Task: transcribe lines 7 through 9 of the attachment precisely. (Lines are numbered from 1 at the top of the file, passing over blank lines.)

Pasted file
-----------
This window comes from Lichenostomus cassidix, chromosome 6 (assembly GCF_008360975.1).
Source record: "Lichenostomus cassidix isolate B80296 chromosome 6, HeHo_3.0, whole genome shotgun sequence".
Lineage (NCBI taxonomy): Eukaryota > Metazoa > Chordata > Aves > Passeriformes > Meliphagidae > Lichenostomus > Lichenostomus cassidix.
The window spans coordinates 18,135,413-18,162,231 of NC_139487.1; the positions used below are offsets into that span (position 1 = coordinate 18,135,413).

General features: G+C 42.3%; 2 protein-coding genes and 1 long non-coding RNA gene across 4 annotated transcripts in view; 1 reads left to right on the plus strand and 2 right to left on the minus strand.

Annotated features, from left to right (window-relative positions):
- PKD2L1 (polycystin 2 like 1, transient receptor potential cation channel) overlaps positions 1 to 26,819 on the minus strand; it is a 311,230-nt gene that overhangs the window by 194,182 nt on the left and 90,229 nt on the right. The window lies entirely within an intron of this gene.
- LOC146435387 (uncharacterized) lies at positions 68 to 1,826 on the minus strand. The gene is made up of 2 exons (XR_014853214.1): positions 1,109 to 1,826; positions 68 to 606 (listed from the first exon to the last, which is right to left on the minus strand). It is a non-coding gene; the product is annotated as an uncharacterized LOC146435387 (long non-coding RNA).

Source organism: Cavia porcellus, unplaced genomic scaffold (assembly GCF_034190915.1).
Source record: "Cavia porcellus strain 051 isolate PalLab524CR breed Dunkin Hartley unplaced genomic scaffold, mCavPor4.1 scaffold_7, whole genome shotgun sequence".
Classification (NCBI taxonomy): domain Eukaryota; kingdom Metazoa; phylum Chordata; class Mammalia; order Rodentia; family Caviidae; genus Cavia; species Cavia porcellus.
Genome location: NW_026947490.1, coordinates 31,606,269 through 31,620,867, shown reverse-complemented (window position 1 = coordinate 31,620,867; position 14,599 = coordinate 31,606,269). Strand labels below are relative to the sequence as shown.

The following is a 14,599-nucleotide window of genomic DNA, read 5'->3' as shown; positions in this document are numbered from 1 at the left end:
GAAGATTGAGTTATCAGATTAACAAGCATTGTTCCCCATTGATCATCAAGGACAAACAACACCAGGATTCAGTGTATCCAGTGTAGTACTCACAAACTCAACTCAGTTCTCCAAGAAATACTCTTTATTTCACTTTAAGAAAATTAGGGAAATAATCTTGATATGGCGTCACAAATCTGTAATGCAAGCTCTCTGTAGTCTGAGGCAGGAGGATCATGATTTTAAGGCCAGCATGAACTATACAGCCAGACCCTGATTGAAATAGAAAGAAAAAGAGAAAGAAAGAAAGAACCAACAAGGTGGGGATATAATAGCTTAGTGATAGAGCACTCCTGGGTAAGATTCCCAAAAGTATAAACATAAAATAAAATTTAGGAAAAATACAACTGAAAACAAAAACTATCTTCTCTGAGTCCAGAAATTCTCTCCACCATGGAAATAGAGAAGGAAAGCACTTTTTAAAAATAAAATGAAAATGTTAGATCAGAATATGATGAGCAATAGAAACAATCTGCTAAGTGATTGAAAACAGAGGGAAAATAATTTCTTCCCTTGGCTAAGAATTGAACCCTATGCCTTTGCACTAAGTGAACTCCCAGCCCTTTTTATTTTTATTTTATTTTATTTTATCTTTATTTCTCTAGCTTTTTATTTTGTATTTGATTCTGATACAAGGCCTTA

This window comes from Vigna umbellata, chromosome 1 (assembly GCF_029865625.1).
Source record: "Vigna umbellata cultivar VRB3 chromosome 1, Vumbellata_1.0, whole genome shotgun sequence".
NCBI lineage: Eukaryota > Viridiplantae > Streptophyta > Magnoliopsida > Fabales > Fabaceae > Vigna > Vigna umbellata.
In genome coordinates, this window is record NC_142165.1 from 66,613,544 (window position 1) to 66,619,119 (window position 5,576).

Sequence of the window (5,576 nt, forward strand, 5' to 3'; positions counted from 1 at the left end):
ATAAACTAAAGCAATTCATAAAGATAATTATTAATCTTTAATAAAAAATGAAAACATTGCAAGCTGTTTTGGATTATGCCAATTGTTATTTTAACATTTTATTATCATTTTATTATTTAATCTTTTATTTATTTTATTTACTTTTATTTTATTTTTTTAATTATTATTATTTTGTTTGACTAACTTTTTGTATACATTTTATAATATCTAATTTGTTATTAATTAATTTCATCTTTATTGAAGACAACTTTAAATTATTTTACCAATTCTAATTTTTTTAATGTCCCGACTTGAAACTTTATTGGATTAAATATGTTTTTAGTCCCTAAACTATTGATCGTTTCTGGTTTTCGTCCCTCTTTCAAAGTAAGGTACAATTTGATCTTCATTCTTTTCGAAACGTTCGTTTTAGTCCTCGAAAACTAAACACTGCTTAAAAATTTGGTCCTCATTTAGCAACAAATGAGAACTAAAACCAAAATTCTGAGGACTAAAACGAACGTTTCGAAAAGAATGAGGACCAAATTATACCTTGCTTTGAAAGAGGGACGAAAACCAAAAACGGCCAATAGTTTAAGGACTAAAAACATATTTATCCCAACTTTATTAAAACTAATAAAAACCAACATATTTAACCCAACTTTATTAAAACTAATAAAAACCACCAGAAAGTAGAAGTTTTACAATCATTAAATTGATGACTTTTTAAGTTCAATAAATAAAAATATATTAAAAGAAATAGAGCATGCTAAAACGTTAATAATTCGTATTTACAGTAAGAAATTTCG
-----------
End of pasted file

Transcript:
- PKD2L1 (polycystin 2 like 1, transient receptor potential cation channel) overlaps positions 1 to 26,819 on the minus strand; it is a 311,230-nt gene that overhangs the window by 194,182 nt on the left and 90,229 nt on the right. The window lies entirely within an intron of this gene.
- LOC146435387 (uncharacterized) lies at positions 68 to 1,826 on the minus strand. The gene is made up of 2 exons (XR_014853214.1): positions 1,109 to 1,826; positions 68 to 606 (listed from the first exon to the last, which is right to left on the minus strand). It is a non-coding gene; the product is annotated as an uncharacterized LOC146435387 (long non-coding RNA).

Source organism: Cavia porcellus, unplaced genomic scaffold (assembly GCF_034190915.1).